Surprisingly for such an active company secretary, Gill’s external legal spend is low. Northern & Shell pays out around £2m a year to its informal panel of law firms. Ashurst Morris Crisp, instructed on the Evening Mail case, and Addleshaw Goddard, which acted in the Hello! case, were this year’s biggest earners. At the bar, Gill likes to instruct 5 Raymond Buildings member David Sherborne, who acted as junior to his former head of chambers Michael Tugendhat on the Hello! case, before Tugendhat became a High Court judge.

Although he gets involved in so many fights, Gill’s personality is in the sharpest possible contrast to that of his boss’s public face. While Desmond has been reported to throw chairs around the room when he is cross, Gill prides himself on fighting his company’s battles with an even temper. He says he likes Harvey Kass, his counterpart at Associated, a lot. He has also maintained warm relations with Peter Carter-Ruck and Partners, the claimant defamation firm where he trained and the author of many of the libel claims that land on his desk.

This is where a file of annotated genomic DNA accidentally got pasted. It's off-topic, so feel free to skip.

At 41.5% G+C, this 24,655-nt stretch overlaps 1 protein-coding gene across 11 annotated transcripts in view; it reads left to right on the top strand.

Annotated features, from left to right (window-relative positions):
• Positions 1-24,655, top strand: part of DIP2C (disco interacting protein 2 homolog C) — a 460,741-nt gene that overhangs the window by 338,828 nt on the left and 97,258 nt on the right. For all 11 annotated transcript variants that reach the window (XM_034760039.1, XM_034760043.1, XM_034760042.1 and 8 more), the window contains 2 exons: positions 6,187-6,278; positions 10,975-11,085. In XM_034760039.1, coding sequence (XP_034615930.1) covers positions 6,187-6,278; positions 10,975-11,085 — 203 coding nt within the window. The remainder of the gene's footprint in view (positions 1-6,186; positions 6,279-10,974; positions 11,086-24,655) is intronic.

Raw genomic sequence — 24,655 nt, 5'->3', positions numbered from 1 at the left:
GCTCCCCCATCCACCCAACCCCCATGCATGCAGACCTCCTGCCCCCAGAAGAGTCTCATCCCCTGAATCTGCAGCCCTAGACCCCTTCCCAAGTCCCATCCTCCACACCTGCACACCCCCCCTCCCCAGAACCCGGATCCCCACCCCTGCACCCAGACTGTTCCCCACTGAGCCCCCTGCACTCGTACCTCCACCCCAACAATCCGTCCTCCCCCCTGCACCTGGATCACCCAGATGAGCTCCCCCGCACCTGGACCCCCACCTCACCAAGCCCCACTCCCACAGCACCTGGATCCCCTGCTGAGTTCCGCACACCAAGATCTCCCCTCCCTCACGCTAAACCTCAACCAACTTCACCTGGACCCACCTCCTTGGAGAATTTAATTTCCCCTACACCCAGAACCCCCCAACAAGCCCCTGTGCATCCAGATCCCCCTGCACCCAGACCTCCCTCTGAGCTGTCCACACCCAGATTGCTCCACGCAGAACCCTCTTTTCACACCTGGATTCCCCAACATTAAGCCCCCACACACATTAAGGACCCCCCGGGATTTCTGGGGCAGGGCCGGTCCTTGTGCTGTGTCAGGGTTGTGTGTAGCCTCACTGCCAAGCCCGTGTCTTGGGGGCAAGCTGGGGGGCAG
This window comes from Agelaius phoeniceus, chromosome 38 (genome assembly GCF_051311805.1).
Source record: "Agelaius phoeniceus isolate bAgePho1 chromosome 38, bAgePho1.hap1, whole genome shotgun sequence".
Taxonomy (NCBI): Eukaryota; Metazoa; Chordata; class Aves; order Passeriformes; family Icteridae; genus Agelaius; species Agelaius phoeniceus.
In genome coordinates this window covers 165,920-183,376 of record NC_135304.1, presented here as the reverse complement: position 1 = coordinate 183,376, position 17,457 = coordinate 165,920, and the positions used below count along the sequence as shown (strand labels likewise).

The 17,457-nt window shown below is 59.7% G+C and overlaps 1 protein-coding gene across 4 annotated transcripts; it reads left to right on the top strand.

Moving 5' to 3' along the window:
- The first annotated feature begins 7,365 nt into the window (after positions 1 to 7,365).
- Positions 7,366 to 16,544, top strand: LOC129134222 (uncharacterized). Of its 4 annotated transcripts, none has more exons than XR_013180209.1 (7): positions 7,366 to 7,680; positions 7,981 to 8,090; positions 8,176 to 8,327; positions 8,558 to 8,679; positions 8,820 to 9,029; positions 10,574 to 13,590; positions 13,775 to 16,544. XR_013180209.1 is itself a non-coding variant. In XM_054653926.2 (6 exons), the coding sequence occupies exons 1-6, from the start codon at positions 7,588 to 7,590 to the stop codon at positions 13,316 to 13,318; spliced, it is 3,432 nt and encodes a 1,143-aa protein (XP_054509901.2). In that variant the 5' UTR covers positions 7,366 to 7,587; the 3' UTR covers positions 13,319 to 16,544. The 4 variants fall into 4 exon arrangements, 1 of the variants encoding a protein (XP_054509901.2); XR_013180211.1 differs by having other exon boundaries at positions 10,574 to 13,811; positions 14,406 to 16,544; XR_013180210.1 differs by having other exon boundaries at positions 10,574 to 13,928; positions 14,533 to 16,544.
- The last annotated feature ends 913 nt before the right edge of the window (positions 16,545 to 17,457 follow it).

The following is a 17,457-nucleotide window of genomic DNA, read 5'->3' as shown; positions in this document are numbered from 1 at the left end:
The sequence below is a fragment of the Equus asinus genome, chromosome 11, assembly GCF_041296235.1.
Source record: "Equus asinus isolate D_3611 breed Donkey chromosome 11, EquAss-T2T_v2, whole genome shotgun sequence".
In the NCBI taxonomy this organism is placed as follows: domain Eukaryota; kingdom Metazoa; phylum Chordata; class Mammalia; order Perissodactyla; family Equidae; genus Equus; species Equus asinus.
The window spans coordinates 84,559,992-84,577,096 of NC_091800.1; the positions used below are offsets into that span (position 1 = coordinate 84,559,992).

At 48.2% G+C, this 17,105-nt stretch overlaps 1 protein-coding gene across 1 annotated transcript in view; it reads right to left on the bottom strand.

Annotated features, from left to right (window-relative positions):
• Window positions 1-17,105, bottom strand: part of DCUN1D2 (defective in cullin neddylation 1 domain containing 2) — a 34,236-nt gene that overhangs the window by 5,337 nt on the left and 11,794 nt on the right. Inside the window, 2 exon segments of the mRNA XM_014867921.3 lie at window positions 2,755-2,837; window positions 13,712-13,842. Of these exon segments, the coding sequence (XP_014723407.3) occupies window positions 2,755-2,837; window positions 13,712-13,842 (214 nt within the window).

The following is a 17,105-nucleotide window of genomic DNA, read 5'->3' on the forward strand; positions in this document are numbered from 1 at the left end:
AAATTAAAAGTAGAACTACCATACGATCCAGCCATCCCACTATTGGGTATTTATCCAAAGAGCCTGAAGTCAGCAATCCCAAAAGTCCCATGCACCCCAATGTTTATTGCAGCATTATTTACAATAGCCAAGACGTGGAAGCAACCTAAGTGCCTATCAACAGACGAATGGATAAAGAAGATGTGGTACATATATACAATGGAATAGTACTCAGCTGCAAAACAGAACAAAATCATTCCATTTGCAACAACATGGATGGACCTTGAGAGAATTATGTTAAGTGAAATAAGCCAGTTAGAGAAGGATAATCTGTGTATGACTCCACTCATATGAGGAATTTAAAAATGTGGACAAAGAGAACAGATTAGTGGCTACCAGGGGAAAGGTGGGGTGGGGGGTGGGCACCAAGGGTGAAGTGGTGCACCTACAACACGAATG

As for Desmond’s public image, Gill disagrees strongly with the characterisation of his chairman. When Northern & Shell bought Express Newspapers in 2000, sections of the national press quickly seized on the adult titles Desmond owned (and still does), such as Asian Babes, labelling him a pornographer. Desmond was portrayed as an immoral, chair throwing, cigar chomping, eccentric megalomaniac. Northern & Shell was derided as an outsider and there was a lot of City comment about the company being too highly debt-funded at the time of the Express acquisition.